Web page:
In an exclusive Capital Tonight interview, NYSUT President Dick Iannuzzi revealed he will soon ask his Board of Directors to bring an apparently unprecedented vote of no confidence on state Education Commissioner John King in response to what the union feels is a failure to respond to the growing concerns over the Common Core curriculum.
“The frustration level is overwhelming,” Iannuzzi said of his membership. “…The time has come. We have to address this now, and what we see is a state Ed Department that’s saying: Let’s see how much time we can buy, maybe this will go away.”Iannuzzi could not recall such a vote being taken before.
He said the NYSUT Board of Directors will meet within the next two weeks, and he feels confident they will approve his request. The resolution will then go before the union’s full representative assembly in April – assuming, Iannuzzi said, that if by that time its call for a three-year moratorium on using Common Core exam results for so-called “high-stakes decisions” on teacher evaluations has not been heeded.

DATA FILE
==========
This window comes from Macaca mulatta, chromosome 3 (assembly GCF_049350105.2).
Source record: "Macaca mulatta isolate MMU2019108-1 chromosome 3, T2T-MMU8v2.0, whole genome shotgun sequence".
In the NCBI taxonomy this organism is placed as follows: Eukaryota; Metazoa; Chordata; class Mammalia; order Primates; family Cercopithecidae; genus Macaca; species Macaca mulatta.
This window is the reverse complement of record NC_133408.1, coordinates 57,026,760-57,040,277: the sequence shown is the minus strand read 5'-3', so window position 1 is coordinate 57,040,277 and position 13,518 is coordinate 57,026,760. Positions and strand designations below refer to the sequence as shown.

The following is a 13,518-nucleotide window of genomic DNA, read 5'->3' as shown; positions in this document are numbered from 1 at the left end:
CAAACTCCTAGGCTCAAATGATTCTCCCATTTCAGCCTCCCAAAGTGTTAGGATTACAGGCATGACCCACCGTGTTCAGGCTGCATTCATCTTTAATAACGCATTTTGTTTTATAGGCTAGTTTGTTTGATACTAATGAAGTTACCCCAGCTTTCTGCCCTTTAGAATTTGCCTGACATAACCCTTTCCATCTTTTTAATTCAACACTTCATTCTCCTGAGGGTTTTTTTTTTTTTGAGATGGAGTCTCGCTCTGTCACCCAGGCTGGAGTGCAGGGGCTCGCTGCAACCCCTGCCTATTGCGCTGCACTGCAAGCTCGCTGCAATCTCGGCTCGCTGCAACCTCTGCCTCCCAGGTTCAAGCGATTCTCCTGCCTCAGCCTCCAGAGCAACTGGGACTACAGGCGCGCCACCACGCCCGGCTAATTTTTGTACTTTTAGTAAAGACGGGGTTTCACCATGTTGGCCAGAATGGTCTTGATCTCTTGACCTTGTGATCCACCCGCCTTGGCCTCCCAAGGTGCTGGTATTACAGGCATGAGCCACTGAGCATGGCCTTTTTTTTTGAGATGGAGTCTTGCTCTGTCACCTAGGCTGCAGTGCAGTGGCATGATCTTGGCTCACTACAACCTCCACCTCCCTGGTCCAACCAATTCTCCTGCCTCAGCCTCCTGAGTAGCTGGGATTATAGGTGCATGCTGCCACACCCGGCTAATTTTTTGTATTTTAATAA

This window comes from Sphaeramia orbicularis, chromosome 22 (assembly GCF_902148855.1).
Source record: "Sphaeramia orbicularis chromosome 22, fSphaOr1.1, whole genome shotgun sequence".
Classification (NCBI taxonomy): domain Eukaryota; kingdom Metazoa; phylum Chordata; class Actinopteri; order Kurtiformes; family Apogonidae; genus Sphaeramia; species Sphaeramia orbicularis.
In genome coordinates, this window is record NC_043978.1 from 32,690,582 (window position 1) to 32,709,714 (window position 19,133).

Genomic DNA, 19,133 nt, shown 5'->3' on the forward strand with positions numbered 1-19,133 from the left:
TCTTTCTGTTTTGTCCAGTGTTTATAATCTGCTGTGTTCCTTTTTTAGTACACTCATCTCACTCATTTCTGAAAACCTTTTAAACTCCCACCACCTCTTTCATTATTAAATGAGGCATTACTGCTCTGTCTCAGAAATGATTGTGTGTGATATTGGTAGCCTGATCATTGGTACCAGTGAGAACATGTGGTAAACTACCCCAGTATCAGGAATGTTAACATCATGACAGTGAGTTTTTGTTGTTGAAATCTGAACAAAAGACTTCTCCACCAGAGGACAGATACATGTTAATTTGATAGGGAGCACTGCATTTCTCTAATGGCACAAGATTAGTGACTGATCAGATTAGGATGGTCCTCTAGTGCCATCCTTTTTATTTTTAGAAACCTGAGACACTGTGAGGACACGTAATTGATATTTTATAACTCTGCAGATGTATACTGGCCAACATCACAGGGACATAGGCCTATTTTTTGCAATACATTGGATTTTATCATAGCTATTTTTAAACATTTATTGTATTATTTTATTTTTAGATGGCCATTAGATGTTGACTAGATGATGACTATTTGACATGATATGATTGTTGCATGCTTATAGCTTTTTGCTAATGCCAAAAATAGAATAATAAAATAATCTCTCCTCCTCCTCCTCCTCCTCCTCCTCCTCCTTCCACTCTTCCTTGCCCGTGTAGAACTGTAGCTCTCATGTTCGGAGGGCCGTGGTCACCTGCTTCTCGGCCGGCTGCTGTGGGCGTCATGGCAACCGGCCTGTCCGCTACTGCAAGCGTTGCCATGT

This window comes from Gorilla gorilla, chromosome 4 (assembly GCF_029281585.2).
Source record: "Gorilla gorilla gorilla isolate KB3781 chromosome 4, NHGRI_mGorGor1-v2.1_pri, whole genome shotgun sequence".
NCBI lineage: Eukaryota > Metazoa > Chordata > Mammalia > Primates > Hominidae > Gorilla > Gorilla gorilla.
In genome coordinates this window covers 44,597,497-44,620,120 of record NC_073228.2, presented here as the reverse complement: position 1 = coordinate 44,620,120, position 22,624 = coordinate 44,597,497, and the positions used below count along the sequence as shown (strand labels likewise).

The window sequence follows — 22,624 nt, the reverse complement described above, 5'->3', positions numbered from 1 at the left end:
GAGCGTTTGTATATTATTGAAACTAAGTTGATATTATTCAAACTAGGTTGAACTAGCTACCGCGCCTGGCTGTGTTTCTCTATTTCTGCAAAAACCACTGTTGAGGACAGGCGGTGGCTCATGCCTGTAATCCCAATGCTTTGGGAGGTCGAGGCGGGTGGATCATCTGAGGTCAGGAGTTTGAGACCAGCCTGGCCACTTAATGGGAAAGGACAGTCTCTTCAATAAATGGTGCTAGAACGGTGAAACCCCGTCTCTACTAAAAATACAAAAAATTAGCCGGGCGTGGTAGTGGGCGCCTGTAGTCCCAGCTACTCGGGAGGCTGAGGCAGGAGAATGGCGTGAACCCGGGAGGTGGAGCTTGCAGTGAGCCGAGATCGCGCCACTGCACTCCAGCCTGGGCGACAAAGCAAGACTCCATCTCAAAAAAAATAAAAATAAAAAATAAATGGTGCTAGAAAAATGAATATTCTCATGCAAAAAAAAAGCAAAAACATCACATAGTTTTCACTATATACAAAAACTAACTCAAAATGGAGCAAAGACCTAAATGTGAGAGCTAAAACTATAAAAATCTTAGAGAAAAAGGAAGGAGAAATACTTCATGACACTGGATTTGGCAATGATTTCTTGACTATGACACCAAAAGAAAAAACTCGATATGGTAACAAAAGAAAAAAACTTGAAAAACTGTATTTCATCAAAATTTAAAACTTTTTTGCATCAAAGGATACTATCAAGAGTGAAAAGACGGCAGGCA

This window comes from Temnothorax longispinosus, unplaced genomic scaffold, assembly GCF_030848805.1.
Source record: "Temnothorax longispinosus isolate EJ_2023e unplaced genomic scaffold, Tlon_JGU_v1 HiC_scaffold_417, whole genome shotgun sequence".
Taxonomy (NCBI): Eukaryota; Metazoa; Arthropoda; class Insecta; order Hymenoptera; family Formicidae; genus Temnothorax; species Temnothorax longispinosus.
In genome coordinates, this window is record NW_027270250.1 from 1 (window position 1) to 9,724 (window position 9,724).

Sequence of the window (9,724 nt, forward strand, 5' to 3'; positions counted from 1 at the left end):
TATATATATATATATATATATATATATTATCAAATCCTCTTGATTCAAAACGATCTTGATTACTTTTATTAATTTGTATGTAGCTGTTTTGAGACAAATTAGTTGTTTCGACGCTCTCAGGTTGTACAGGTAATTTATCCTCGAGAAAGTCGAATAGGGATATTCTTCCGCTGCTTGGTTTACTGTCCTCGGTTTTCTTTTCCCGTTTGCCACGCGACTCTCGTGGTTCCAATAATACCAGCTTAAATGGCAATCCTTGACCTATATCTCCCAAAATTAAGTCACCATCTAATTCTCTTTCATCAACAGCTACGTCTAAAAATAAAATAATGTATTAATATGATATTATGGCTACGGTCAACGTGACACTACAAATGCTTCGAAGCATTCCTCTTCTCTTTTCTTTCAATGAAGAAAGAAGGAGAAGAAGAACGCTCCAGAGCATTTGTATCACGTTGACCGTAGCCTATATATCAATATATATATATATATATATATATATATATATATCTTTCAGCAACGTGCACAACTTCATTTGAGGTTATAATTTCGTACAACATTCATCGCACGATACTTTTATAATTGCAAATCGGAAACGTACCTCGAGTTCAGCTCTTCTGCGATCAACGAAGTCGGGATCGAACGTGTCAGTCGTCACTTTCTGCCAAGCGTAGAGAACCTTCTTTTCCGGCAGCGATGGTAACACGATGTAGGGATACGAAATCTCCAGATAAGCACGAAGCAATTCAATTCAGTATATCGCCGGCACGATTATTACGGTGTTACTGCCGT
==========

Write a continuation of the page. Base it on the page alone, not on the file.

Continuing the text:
King has so far rejected the union’s quest for a moratorium, saying it’s a “distraction” from the goal of using the Common Core to improve student performance.
SED spokesman Dennis Tompkins had the following response:
“The moratorium NYSUT wants would require a change in state law. But talk of a moratorium is a distraction. The focus should be on our students.”
“Every year, 140,000 high school students leave high school without the skills they need to succeed in college or a career. The evaluation system and the Common Core together will help our students succeed. NYSUT’s leadership should honor the commitments they’ve repeatedly made to both.”
Shelly Silver said this week if the Regents do not fix the problems with their education reform agenda, the Legislature will do it for them.
It remains to be seen how far any of these "fixes" will go.
Frankly I agree with Tompkins that the call for a three year moratorium on high stakes attached to the tests is a distraction.
NYSUT ought to be looking to derail the whole reform agenda, starting with Common Core and moving on to APPR and the testing and the inBloom data project.
The three year moratorium does not go far enough in any way, shape or form.